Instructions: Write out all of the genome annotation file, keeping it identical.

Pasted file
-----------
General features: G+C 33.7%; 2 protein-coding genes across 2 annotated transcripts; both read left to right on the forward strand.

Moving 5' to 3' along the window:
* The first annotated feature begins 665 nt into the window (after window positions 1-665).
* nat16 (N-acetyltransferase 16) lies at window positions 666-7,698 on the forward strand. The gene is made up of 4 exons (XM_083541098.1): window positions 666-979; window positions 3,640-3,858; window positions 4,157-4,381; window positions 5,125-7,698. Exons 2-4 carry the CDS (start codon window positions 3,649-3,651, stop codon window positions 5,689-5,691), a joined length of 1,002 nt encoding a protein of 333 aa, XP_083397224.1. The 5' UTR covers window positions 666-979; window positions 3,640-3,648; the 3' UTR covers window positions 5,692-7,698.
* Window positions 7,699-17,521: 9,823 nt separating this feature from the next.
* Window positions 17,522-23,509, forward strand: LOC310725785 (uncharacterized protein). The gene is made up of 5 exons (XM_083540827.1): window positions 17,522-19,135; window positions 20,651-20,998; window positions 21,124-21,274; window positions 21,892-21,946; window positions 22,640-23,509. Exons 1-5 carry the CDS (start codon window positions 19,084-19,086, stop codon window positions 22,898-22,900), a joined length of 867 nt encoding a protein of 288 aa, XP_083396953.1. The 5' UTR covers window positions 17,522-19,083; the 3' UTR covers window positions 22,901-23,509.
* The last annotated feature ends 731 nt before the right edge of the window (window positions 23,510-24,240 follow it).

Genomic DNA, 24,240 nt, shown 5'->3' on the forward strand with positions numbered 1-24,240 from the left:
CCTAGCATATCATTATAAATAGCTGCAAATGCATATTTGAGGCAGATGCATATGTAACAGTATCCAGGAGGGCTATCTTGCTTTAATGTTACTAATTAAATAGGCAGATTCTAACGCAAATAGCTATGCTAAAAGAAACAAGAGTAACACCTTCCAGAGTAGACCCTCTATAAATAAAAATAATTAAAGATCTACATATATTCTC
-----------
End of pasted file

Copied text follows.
General features: G+C 33.7%; 2 protein-coding genes across 2 annotated transcripts; both read left to right on the forward strand.

Moving 5' to 3' along the window:
* The first annotated feature begins 665 nt into the window (after window positions 1-665).
* nat16 (N-acetyltransferase 16) lies at window positions 666-7,698 on the forward strand. The gene is made up of 4 exons (XM_083541098.1): window positions 666-979; window positions 3,640-3,858; window positions 4,157-4,381; window positions 5,125-7,698. Exons 2-4 carry the CDS (start codon window positions 3,649-3,651, stop codon window positions 5,689-5,691), a joined length of 1,002 nt encoding a protein of 333 aa, XP_083397224.1. The 5' UTR covers window positions 666-979; window positions 3,640-3,648; the 3' UTR covers window positions 5,692-7,698.
* Window positions 7,699-17,521: 9,823 nt separating this feature from the next.
* Window positions 17,522-23,509, forward strand: LOC310725785 (uncharacterized protein). The gene is made up of 5 exons (XM_083540827.1): window positions 17,522-19,135; window positions 20,651-20,998; window positions 21,124-21,274; window positions 21,892-21,946; window positions 22,640-23,509. Exons 1-5 carry the CDS (start codon window positions 19,084-19,086, stop codon window positions 22,898-22,900), a joined length of 867 nt encoding a protein of 288 aa, XP_083396953.1. The 5' UTR covers window positions 17,522-19,083; the 3' UTR covers window positions 22,901-23,509.
* The last annotated feature ends 731 nt before the right edge of the window (window positions 23,510-24,240 follow it).

Genomic DNA, 24,240 nt, shown 5'->3' on the forward strand with positions numbered 1-24,240 from the left:
CCTAGCATATCATTATAAATAGCTGCAAATGCATATTTGAGGCAGATGCATATGTAACAGTATCCAGGAGGGCTATCTTGCTTTAATGTTACTAATTAAATAGGCAGATTCTAACGCAAATAGCTATGCTAAAAGAAACAAGAGTAACACCTTCCAGAGTAGACCCTCTATAAATAAAAATAATTAAAGATCTACATATATTCTC